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We've found your new favorite show. Discover P-Valley and why this adaptation of a play is so spectacular, you have to check it out.

Strippers, queer identity, more: Why you need to watch ‘P-Valley’

P–Valley is an addictive, satisfying, muggy mess of a Starz drama series that leaves you wanting more. Based on the play Pussy Valley by famed playwright Katori Hall, who is the showrunner and executive producer of the TV series, Hall takes her excellence from the stage to the small screen in this adaptation. 

P–Valley centers on the Pynk, a strip club nestled in a small conservative Mississippi town. The series tells the story of  a little strip club that could and the big characters who come through its doors – the hopeful, the lost, the broken, the ballers, the beautiful, and the damned. 

In P–Valley, trap music meets film noir in this lyrical & atmospheric series that dares to ask what happens when small town folk dream beyond the boundaries of the Piggly Wiggly and the pawnshop. The end result is P-Valley, not only one of the year’s best series, but perhaps one of the best new series to hit television in years.

Beyond the Piggly Wiggly

P–Valley begins with Autumn (Elarica Johnson), a quiet and mysterious woman who is running away from her past & floodwaters, landing in a fictional town located in the Mississippi Delta. We don’t quite know what’s going on with her, but we can tell that she’s been through a lot. She arrives at The Pynk, the local strip club, for amateur night. 

Pynk is owned by Uncle Clifford (Nicco Annan), a non-binary beauty trying to hold on to her iconic establishment as greedy developers swarm, hoping to use the land to build a multi-million dollar casino. And then there are the P–Valley dancers, the backbone of the Pynk, who are more than just ladies on a pole for male consumption.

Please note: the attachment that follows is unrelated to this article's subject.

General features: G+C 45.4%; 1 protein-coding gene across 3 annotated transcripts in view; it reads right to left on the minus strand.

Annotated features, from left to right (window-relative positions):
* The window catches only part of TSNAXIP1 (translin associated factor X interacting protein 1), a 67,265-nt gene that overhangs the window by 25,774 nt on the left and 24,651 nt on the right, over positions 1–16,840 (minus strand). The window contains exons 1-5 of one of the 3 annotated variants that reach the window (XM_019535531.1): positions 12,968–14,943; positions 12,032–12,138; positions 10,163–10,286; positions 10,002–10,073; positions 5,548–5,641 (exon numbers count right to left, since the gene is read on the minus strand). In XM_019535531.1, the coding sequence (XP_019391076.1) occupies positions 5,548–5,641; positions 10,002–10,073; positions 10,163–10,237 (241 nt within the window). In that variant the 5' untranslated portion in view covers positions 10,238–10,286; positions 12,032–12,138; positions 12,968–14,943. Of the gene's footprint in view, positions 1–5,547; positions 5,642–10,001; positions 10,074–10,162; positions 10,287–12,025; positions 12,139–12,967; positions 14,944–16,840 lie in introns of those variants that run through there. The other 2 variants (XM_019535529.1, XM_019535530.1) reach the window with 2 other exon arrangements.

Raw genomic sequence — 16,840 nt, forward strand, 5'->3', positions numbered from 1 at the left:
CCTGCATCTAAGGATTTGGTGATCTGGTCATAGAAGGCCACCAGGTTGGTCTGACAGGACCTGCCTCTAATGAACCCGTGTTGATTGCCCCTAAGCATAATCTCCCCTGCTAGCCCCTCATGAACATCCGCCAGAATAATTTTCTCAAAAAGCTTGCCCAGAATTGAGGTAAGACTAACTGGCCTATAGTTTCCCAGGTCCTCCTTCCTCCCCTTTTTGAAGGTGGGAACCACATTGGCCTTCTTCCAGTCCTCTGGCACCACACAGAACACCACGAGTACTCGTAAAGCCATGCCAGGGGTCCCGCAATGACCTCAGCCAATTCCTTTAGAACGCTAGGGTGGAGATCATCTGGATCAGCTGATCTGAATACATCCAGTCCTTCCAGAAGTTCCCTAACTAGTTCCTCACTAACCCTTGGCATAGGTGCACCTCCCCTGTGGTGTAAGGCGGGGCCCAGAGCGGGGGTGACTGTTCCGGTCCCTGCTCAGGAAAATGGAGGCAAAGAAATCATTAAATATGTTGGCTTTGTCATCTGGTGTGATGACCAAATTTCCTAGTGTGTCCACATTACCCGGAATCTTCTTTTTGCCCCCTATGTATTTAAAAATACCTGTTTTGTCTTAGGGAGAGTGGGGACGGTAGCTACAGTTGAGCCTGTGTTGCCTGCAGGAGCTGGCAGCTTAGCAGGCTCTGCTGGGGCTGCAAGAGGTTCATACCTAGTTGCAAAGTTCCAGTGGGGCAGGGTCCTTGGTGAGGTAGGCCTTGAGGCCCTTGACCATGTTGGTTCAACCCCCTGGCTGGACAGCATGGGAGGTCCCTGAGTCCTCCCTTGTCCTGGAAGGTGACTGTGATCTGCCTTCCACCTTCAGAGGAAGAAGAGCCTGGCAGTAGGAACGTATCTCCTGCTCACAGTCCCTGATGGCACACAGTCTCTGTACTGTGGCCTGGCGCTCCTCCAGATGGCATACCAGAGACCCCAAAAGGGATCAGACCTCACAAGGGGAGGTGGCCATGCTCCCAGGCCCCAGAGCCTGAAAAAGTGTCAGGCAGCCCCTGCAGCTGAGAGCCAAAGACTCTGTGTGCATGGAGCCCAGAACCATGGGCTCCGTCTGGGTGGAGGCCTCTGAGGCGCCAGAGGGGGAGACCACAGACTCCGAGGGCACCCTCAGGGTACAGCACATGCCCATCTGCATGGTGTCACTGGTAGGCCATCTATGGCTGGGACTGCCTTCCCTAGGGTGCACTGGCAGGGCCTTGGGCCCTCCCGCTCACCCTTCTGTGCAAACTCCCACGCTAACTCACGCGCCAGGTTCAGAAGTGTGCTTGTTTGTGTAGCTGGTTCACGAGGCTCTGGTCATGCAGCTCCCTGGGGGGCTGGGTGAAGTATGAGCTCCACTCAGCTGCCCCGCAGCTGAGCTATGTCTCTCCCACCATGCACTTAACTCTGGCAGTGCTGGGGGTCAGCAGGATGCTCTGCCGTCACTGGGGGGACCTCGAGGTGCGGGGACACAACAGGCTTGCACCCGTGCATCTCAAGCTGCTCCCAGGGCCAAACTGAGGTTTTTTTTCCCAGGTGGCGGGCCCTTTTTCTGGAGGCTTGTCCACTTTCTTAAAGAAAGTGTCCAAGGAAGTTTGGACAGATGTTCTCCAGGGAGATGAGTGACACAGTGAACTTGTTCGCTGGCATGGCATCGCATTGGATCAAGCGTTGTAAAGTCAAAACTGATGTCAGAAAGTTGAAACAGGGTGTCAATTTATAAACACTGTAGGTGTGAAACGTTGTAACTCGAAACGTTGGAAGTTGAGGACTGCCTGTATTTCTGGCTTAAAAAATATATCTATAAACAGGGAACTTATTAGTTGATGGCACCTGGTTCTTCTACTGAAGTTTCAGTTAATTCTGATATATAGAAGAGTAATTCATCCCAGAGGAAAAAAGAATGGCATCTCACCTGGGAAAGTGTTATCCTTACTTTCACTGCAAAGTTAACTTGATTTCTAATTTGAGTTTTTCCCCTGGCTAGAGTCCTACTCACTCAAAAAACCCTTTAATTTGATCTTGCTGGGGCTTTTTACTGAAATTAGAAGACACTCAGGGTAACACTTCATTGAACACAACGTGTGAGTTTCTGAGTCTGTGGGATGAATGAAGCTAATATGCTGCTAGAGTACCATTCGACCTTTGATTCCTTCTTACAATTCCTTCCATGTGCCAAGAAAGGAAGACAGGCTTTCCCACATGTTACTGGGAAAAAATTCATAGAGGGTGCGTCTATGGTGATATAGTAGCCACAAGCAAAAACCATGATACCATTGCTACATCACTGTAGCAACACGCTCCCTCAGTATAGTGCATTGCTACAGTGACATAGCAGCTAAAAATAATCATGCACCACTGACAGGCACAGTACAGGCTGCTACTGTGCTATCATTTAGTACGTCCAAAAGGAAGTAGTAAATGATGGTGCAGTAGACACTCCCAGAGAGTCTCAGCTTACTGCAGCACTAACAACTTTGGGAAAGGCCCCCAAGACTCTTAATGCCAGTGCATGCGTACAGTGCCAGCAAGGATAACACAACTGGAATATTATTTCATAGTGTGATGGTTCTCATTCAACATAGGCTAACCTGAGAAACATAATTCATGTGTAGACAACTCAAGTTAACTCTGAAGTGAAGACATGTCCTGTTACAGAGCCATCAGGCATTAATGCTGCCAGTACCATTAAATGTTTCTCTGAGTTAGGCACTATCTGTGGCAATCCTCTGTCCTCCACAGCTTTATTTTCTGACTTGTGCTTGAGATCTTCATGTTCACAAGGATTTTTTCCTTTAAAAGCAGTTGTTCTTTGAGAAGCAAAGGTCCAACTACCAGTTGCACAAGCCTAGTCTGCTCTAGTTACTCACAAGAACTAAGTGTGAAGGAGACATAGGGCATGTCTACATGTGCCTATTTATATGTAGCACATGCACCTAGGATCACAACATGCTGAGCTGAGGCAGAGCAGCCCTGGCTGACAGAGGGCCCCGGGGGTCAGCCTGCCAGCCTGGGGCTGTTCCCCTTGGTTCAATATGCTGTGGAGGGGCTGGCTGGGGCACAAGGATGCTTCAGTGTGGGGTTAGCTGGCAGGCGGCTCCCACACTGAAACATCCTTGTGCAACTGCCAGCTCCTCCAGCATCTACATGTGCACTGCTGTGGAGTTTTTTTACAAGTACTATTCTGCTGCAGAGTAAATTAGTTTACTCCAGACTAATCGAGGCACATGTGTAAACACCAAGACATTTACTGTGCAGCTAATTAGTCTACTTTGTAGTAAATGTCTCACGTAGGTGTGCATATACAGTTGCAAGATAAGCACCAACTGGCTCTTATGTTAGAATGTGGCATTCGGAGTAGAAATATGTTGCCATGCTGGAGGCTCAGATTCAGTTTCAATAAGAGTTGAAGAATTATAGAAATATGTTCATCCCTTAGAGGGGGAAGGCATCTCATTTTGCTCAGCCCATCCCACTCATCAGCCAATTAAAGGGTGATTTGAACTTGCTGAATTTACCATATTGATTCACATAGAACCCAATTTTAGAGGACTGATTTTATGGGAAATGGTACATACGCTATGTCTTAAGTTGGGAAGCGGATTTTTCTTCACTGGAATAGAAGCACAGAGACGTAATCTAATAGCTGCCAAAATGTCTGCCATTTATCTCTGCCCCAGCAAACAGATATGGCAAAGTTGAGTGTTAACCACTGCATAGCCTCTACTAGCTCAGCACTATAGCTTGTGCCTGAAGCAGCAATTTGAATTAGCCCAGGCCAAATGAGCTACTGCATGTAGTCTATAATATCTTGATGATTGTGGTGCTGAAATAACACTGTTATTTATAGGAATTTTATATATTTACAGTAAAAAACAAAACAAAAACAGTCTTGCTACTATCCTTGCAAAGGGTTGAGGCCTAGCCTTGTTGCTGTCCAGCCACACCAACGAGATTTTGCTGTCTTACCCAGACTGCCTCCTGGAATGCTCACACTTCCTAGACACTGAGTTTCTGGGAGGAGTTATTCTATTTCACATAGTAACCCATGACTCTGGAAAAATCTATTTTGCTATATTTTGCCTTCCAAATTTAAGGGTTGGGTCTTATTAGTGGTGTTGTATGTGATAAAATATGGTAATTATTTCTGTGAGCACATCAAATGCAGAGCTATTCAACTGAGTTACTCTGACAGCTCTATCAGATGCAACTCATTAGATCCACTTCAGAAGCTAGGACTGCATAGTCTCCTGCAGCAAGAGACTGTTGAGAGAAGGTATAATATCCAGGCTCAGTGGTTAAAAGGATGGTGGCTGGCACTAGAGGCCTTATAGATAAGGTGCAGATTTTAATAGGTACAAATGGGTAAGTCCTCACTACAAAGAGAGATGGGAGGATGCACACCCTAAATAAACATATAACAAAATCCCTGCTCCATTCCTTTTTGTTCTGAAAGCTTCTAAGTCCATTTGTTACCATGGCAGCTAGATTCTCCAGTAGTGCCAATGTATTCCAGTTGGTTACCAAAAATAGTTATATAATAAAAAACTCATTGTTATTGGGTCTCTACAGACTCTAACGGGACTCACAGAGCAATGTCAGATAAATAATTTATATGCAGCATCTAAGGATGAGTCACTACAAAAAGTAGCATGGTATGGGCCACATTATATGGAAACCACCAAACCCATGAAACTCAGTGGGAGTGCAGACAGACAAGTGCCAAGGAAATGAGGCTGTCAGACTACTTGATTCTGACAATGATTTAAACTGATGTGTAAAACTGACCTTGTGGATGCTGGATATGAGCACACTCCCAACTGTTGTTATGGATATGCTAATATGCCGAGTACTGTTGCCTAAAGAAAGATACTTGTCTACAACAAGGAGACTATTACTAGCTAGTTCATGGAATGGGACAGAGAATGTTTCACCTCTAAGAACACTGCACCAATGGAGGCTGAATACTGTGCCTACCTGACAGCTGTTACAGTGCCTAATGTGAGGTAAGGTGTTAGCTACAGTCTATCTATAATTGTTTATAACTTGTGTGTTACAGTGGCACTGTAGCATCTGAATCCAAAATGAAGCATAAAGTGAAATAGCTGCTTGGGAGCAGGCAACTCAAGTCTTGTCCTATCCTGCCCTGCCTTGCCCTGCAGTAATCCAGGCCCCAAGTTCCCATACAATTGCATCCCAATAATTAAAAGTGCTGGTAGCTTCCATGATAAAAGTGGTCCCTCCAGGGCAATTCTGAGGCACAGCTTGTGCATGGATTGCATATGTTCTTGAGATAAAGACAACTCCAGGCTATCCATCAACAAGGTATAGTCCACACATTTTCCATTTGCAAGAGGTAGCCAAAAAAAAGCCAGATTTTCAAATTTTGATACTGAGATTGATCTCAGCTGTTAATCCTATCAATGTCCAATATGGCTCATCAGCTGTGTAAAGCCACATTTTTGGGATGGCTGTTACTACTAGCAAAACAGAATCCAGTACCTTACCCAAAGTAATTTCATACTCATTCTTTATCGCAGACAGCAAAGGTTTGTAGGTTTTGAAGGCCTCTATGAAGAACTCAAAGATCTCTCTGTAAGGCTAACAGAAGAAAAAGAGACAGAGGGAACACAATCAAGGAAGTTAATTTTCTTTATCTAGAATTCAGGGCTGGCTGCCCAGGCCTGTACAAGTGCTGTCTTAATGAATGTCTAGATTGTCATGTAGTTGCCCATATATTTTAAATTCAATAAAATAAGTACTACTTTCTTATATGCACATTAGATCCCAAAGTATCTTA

Just look at Mercedes (Brandee Evans), a veteran dancer trying to leave the life, buy a dance studio, and get her estranged daughter back. Or Keyshawn (Shannon Thornton), a young mother facing domestic violence, and trying to build a better life for herself and her babies.

Intimate inspiration

But P–Valley isn’t just about the club, it’s the ins & outs of the dancers’ lives and the community that surrounds them. As we learn more & more about the residents of Chucalissa, Mississippi, you can’t help but root for everyone in this Southern-fried town. Gentrification is looming in the background and seems like it could include the property that The Pynk sits on, too.

Under a different creator with a less sophisticated and limited gaze, P–Valley could’ve fallen flat, but through the leadership & vision of Hall, who hails from the South, that nuance & “love for Black people” ring through each episode. 

Current conversation

But most importantly, as Hall tells, outside of the juicy interwoven storylines and robust characters P–Valley has also helped facilitate a much needed conversation about Black women, their bodies, and the power of sexual autonomy in America.

“I feel so vindicated,” related Hall about the success of P-Valley, “because when I was ready to pitch the show, I went all around town in Hollywood, and so many people wouldn’t even let me in the door, like, ‘There are no shows about exotic dancers, and no one wants this. Sorry, not sorry.’” 

Hall continues, “Ironically, there were some Black people who told me, ‘Katori, you’re Ivy League-educated, why not do something about lawyers or doctors? Why create something that plays into the pathology of the Black community?’”

No shame in her game

Hall’s grandmother was a sharecropper and she grew up in an impoverished neighborhood. Her family eventually moved to a “better” neighborhood, but every weekend Hall went back to visit Big Momma. 

“Even though I went to those [universities] and understood all of these politics,” Hall recalls, “my Blackness and where I was from was never far from my mind. I never felt any shame about where and how I grew up. I am proud of where I came from.” 

“I learned that no matter where I lived or where I went or if I spoke a certain way, I’m still Black,” stated Hall. “They are still gonna treat me like a nigga. So, I never felt that I had to put forward images that made people feel comfortable. And because I grew up on the fault line, I feel like it’s my responsibility to shake the table. Actually – shake the ground.”

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